CPU-hour quota and accounting¶
To use the batch system you have to have a cpu quota, either local or national. For every job you submit we check that you have sufficient quota to run it and you will get a warning if you do not have sufficient cpu-hours to run the job. The job will be submitted to queue, but will not start until you have enough cpu-hours to run it.
We charge for used resources, both cpu and memory. The accounting system charges for used processor equivalents (PE) times used walltime, so if you ask for more than (total memory pr. node)/(total cores pr. node) - in the example below 32GB/20cores = 1.6 GB.
The concept of PE defines a processor equivalent as the resource unit 1 core and 1 unit of memory. For a node with 2 GB og memory pr core, i.e. 32 GB of memory and 16 cores - 1 PE equals to 1 core and 2GB of memory. Currently there is no common definition on the memory unit, other than the one specified above.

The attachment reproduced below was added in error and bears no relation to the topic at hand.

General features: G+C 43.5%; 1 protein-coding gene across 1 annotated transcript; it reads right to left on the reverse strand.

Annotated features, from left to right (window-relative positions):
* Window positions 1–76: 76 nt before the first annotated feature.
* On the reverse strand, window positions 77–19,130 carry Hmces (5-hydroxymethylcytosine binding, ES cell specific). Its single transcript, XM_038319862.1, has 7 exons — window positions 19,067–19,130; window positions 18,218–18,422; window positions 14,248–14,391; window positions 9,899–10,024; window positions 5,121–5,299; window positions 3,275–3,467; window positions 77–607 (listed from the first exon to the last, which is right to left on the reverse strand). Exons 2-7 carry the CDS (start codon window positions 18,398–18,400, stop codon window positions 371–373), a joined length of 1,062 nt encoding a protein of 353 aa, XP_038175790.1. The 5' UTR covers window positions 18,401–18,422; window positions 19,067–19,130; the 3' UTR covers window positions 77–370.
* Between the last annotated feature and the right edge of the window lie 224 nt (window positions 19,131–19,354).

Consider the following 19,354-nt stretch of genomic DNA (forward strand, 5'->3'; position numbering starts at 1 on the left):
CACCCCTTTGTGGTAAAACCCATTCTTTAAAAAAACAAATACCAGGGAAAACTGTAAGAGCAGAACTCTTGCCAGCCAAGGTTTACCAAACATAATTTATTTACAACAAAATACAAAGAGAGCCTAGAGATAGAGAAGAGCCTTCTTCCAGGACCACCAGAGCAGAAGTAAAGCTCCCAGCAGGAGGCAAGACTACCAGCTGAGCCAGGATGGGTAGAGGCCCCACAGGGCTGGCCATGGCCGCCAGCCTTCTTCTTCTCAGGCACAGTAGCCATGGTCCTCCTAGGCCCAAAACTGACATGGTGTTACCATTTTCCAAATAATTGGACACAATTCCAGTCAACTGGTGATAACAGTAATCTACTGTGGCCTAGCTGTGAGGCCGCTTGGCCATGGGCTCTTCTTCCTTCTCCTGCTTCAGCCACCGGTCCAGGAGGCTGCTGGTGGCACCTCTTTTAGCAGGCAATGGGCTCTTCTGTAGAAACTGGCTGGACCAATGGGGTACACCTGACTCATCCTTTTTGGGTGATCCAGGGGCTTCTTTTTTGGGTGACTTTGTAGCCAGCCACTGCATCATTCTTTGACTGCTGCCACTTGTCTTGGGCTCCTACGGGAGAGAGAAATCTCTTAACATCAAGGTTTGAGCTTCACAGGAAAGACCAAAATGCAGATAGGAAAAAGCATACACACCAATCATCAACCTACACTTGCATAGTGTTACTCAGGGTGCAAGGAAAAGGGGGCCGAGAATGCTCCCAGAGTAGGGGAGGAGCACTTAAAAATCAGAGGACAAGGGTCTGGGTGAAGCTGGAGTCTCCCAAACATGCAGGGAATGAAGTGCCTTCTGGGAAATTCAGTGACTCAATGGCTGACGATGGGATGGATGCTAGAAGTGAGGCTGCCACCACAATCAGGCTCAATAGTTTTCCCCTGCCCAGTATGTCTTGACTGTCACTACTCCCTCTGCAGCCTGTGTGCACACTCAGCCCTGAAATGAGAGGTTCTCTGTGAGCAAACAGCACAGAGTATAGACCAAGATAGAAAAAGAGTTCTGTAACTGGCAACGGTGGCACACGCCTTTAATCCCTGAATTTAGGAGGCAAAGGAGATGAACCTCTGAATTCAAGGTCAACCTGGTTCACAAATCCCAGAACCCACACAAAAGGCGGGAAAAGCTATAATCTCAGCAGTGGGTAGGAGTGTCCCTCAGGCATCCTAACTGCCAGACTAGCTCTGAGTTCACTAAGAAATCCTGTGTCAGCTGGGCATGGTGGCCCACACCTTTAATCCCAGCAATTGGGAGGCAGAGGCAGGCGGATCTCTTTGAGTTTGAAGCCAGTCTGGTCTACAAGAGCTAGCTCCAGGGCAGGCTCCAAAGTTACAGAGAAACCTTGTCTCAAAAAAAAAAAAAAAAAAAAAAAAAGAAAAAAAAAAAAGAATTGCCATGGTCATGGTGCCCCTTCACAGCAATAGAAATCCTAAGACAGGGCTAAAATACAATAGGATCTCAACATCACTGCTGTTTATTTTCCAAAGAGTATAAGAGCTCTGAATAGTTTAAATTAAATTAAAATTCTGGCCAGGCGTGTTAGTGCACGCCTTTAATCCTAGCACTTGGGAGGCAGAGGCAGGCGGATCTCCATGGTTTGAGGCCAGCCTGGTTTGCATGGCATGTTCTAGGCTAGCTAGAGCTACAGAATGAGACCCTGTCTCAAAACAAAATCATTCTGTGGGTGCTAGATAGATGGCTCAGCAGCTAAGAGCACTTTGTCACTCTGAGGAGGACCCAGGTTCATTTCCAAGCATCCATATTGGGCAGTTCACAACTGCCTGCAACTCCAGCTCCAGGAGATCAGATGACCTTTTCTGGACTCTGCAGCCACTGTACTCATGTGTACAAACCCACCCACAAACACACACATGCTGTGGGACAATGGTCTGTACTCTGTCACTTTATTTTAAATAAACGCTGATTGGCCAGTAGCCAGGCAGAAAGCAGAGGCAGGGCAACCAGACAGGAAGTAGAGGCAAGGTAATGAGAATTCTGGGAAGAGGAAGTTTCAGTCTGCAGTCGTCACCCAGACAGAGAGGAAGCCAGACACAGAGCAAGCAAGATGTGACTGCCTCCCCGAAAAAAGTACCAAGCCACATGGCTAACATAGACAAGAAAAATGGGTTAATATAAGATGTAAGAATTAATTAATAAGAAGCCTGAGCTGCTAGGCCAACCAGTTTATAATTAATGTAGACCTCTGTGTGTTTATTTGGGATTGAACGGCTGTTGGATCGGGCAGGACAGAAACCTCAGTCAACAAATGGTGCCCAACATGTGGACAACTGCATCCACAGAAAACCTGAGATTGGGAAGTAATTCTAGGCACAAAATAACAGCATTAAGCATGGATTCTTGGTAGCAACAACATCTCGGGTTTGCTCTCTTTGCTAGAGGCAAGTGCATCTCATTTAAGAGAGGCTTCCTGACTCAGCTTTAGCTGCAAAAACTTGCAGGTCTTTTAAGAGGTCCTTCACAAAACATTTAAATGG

The best way to explain the concept of PE is by example: Assume that you have a node with 20 cpu-cores and 32 GB memory:
if you ask for less than 1.6GB memory per core then PE will equal the cpu count. if you ask for 3.2GB memory per core then PE will be twice the cpu-count. if you ask for 32 GB memory then PE=20 as you only can run one cpu per compute node.
The available memory and core settings for Stallo are explained here: About Stallo
Inspecting your quota¶
You can use the cost command to check how much cpu-hours are left on your allocation:
[user@stallo-1 ~]$ cost Id Name Amount Reserved Balance CreditLimit Deposited Available Percentage --- ------- --------- -------- -------- ----------- --------- --------- ---------- 272 nnXXXXk 168836.65 96272.00 72564.65 0.00 290000.00 72564.65 58.22 10 nnYYYYk 4246.04 0.00 4246.04 0.00 150000.00 4246.04 2.83
The column meaning is
- The number of hours available for new jobs.
- The number of hours reserved for currently running jobs.
- Amount - Reserved.
- Allocated low-pri quota.
- Allocated normal quota
Inspecting historic use¶
You can view the accounting history of your projects using:
gstatement --hours --summarize -s YYYY-MM-DD -e YYYY-MM-DD -p nnXXXXk
- for more detail see::
- gstatement –man